The contribution to efficacy of individual components of the vehicle has not been established.
(ketoconazole) Gel, 2%
Read the Patient Information that comes with XOLEGEL carefully before you start using it and each time you get a refill. There may be new information. This leaflet does not take the place of talking with your health care provider. If you have any questions about XOLEGEL, ask your health care provider.
What is XOLEGEL?
XOLEGEL is a prescription medicine used on the skin to treat a skin condition called seborrheic dermatitis.
Patients with seborrheic dermatitis can have areas of dry, flaky skin on the scalp, face, ears, chest, or upper back. XOLEGEL is only to be used in adults and in children older than 12 years of age who have a normal (healthy) immune system. XOLEGEL has not been studied in children below the age of 12.
It is not known whether XOLEGEL can be used to treat fungal infections.
XOLEGEL is a translucent to clear, amber colored gel.
What should I tell my health care provider before using XOLEGEL?
- Tell your health care provider about all of your medical conditions, including if you are pregnant or planning to become pregnant, or are breastfeeding or planning to breastfeed. XOLEGEL should be used during pregnancy and breastfeeding only if needed.
- Tell your health care provider about all of the medicines you take, including prescription and non-prescription medicines, vitamins, and herbal supplements. Keep a list of your medicines and show it to your health care provider and pharmacist. Tell your health care provider and pharmacist when you get a new medicine. It is not known if XOLEGEL and other medicines can interact with each other.
How should I use XOLEGEL?
- Use XOLEGEL exactly as prescribed. Talk to your health care provider if your condition gets worse or does not get better by the end of your treatment.
- Wash your hands before and after applying XOLEGEL.
- Spread a thin layer of XOLEGEL evenly on the affected skin with your fingertips. Be sure to cover all affected areas.
- Do not wash the areas where you applied XOLEGEL for at least 3 hours after you apply it.
- Wait at least 20 minutes after you spread XOLEGEL on your skin before you put makeup or sunscreens on the affected areas.
- Use XOLEGEL once daily for 2 weeks.
What should I avoid while using XOLEGEL?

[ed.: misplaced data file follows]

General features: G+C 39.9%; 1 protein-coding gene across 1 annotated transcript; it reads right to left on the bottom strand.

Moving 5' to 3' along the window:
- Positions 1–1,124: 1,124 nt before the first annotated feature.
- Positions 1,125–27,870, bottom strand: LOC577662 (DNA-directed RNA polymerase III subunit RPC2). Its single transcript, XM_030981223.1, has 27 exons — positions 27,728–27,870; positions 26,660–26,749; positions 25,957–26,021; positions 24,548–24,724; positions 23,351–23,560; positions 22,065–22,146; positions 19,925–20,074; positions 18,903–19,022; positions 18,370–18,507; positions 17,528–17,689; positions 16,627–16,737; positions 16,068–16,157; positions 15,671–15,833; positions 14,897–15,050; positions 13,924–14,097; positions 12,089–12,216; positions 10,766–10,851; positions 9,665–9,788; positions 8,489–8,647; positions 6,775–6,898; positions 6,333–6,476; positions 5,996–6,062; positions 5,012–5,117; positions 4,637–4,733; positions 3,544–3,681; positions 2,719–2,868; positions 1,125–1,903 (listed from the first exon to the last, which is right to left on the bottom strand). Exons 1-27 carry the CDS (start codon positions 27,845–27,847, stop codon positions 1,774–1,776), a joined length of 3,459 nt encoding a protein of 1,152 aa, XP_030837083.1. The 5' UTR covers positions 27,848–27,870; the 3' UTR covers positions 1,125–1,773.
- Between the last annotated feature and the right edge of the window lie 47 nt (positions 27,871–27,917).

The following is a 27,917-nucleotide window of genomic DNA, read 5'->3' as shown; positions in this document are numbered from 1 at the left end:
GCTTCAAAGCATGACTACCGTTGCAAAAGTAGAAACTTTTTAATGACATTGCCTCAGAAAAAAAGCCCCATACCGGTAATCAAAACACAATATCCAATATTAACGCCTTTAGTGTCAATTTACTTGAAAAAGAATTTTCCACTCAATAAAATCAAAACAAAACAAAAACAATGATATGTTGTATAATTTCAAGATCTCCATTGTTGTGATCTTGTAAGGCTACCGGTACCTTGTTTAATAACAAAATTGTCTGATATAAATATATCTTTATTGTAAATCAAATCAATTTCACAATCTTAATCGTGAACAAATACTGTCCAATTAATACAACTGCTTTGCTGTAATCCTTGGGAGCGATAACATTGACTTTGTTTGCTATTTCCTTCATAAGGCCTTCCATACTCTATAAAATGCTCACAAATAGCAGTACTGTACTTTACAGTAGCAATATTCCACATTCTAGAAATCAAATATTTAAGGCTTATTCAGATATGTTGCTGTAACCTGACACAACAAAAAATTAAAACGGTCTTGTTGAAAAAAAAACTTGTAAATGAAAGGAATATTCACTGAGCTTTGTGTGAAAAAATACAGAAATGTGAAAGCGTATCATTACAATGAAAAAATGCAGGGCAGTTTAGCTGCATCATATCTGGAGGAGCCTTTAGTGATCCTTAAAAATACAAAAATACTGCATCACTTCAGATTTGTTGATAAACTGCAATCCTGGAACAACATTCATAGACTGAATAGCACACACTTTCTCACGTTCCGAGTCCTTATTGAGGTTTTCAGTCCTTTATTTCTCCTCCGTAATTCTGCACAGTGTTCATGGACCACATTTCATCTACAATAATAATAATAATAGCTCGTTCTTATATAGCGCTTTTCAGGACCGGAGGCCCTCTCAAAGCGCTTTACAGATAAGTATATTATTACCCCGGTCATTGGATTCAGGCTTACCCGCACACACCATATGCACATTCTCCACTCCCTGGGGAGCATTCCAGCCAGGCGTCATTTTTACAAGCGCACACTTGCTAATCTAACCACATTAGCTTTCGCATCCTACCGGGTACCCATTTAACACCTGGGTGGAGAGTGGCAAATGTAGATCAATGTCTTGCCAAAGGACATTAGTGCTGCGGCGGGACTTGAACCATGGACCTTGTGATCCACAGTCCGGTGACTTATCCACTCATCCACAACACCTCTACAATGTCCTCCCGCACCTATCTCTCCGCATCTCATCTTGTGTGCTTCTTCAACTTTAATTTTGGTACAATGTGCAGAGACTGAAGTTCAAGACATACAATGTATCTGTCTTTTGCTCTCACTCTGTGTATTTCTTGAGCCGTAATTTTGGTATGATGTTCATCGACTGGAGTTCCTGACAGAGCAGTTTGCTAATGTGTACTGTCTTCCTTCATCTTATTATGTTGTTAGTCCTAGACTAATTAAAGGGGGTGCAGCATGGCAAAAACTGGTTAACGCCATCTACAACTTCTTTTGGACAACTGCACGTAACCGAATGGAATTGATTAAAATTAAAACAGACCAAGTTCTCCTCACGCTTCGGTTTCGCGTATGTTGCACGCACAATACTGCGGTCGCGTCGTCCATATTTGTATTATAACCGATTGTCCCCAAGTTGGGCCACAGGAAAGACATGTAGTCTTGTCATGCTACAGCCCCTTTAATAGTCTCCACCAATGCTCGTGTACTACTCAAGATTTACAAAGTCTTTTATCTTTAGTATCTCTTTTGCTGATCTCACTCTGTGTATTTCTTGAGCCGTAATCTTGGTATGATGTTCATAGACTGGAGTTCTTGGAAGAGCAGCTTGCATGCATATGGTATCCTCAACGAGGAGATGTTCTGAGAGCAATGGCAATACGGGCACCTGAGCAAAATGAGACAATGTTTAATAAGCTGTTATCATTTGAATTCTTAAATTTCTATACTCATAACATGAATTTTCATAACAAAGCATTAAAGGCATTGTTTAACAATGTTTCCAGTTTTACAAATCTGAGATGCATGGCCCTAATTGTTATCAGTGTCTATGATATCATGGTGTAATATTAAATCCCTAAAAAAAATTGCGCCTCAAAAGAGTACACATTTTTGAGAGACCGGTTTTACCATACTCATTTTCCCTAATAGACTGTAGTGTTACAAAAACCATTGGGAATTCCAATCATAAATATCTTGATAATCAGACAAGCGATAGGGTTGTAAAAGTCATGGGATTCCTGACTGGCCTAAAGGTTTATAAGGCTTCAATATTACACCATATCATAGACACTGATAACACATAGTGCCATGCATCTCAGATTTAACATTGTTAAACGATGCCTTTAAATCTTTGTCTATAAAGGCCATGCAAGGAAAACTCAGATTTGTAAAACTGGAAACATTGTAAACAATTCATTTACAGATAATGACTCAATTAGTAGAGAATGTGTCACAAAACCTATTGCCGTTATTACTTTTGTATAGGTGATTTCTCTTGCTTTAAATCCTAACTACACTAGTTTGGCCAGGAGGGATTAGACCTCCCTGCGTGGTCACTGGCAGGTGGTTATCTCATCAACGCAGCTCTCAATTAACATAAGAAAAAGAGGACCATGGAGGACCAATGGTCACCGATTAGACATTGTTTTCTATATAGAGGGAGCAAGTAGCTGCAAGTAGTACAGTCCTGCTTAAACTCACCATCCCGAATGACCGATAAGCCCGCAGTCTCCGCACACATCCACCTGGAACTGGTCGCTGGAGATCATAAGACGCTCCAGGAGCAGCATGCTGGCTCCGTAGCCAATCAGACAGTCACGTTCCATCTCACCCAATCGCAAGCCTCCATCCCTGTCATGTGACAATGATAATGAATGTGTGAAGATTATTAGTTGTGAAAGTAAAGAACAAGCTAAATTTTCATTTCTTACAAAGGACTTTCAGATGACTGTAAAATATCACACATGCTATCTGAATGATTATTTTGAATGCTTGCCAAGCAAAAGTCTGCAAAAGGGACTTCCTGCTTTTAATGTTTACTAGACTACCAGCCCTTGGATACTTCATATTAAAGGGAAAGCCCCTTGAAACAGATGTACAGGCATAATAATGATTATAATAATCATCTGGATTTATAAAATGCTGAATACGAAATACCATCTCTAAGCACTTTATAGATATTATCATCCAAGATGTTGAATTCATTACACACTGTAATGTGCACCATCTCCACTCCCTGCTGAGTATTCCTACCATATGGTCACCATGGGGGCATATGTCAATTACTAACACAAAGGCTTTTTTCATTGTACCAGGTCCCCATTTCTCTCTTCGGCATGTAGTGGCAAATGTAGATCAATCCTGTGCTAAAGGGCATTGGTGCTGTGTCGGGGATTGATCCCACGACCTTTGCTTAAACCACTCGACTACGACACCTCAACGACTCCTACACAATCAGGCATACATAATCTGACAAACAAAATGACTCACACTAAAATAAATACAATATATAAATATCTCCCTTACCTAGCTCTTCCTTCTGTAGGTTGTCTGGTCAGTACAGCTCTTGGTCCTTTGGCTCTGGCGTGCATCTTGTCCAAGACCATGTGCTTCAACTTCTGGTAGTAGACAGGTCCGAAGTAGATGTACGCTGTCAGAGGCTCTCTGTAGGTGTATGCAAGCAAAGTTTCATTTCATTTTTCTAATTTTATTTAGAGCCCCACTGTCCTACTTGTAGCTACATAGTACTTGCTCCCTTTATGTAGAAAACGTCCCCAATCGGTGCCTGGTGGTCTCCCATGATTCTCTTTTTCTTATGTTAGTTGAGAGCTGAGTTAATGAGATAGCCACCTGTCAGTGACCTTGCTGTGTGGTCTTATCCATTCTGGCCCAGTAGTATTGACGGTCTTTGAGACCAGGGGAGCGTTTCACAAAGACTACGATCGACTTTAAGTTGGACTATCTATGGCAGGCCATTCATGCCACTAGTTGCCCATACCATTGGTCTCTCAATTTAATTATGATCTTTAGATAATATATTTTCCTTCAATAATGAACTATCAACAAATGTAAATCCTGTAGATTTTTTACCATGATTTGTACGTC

- XOLEGEL is only to be used on the skin. It is not for eye, mouth, or vaginal use.
- Do not touch your eyes, nose, or mouth while you are applying XOLEGEL. Wash your hands well after you apply it. Irritation may occur if you get XOLEGEL in your eyes, nose, or mouth.
- If used during breastfeeding and XOLEGEL is applied on the chest, take care to avoid accidental ingestion of XOLEGEL by the baby.
- XOLEGEL is flammable (it can catch fire). Stay away from heat, flame, or smoking while you are applying XOLEGEL and right after you apply it.
- This medication should not be used for any disorder other than that for which it has been prescribed.
What are the possible side effects of XOLEGEL?
- The effects of XOLEGEL during pregnancy, including whether XOLEGEL can harm your unborn baby, are not known.
- It is not known if XOLEGEL can pass into your breastmilk or if it can harm your breastfed baby.
- Stop using XOLEGEL and talk to your health care provider if you develop itching, a rash, or any skin irritation after using XOLEGEL.
- Stop using XOLEGEL and talk to your health care provider if your skin condition (seborrheic dermatitis) gets worse.
- The most common side effect is a burning feeling where XOLEGEL is applied.
- Report any side effects to your health care provider to receive immediate medical attention. You can also report suspected side effects by calling the US Food and Drug Administration at 1-800-FDA-1088, or reporting via the internet at www.fda.gov/medwatch.
These are not all of the side effects of XOLEGEL. For more information, ask your health care provider or pharmacist.
How should I store XOLEGEL?
- Store XOLEGEL at 59°F to 86°F (15° to 30°C).
- Keep XOLEGEL and all medicines out of the reach of children.
- Contents are flammable. Avoid storing XOLEGEL near heat or flame.
General information about XOLEGEL
Medicines are sometimes prescribed for conditions that are not mentioned in Patient Information leaflets. Do not use XOLEGEL for a condition for which it was not prescribed. Do not give XOLEGEL to other people, even if they have the same symptoms that you have. It may harm them.
This Patient Information leaflet summarizes the most important information about XOLEGEL. If you would like more information, talk with your health care provider. You can also ask your pharmacist or health care provider for information about XOLEGEL that is written for health professionals.
What are the ingredients in XOLEGEL?
Active ingredient: ketoconazole, USP
Inactive ingredients: dehydrated alcohol, ascorbic acid, butylated hydroxytoluene, citric acid monohydrate, glycerin, hydroxypropyl cellulose, polyethylene glycol 400, PPG-15 stearyl ether, propylene glycol, FD&C yellow No. 6, and FD&C Yellow No. 10.
This Patient Information leaflet has been approved by the U.S. Food and Drug Administration.
Skin Problems and Treatments Resources
Report Problems to the Food and Drug Administration
You are encouraged to report negative side effects of prescription drugs to the FDA. Visit the FDA MedWatch website or call 1-800-FDA-1088.